Where's Santa? US Air Force trackers standing by
FILE - In this Dec. 24, 2010 file image provided by noradsanta.org, the official NORAD tracking of Santa Claus is shown on a satellite map of the world. NORAD Tracks Santa, the official name of the exercise, began in 1955 when a Colorado Springs newspaper ad invited kids to talk to Santa on a hotline. The phone number had a typo, and dozens of kids wound up dialing the Continental Aerospace Defense Command in Colorado Springs, the predecessor to NORAD. Volunteer Santa-trackers at NORAD are bracing for tens of thousands of calls and emails on Christmas Eve this year. (AP Photo/NORAD, via noradsanta.org)
DENVER - The volunteer Santa trackers at the North American Aerospace Defence Command are bracing for tens of thousands of calls and emails when their operations centre goes live on Christmas Eve.
The military base has been telling anxious children about Santa's whereabouts every year since 1955. That was the year a Colorado Springs newspaper ad invited kids to call Santa on a hotline, but the number had a mistake, and dozens of kids wound up talking to the Continental Aerospace Defence Command, NORAD's predecessor.
The officers on duty played along and began sharing reports on Santa's progress. It's now a deep-rooted tradition at NORAD, a joint U.S.-Canada command that monitors the North American skies and seas.
Last year, NORAD Tracks Santa volunteers answered 80,000 phone calls on Christmas Eve, said Joyce Creech, project leader.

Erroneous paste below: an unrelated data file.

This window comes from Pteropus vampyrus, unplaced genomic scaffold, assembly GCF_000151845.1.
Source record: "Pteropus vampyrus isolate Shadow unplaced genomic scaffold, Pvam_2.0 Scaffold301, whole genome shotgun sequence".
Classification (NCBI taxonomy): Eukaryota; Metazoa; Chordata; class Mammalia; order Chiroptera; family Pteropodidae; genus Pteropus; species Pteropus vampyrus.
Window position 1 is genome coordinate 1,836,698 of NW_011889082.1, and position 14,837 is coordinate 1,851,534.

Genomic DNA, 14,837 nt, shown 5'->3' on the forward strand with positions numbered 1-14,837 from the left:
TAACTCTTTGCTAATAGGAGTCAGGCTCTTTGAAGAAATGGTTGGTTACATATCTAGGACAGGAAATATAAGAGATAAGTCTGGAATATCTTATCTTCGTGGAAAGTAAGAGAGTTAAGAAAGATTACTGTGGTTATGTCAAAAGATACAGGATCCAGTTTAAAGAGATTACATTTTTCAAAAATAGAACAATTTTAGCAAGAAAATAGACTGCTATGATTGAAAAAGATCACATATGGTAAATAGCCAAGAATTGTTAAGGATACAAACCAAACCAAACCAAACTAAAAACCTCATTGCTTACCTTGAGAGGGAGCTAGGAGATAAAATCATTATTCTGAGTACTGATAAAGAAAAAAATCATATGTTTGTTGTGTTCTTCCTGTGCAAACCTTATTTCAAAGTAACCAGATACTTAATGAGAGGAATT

"It's just so precious to hear the little sigh or breathing on the other end, and you realize how nervous they are," Creech said.
"But we've had really heart-wrenching stories as well," she said. "'Can you ask Santa to heal my brother of cancer?' Or, 'Can I get a new pair of shoes? I don't have any.'"
NORAD's Santa updates are just about everywhere — on Facebook, Twitter, YouTube, its own website and on television. And this year, there's a new Santa-tracking app for smart phones. The app was downloaded more than 234,000 times from Android Market and iTunes App Store by mid-December, Creech said.
The NORAD Tracks Santa website has had more than 2.2 million unique visitors this year.
But the rows of telephones in the operations centre are still the heart of the operation. More than 1,200 volunteers answer calls in shifts, checking big-screen computer monitors indicating Santa's location and passing that along to children, many who seem dumbstruck.
Creech said the rising numbers are probably a reflection of how much people look forward to the season, and how much of a tradition calling NORAD has become for many families.
"You can tell that it really brings people joy, and especially kids," she said.
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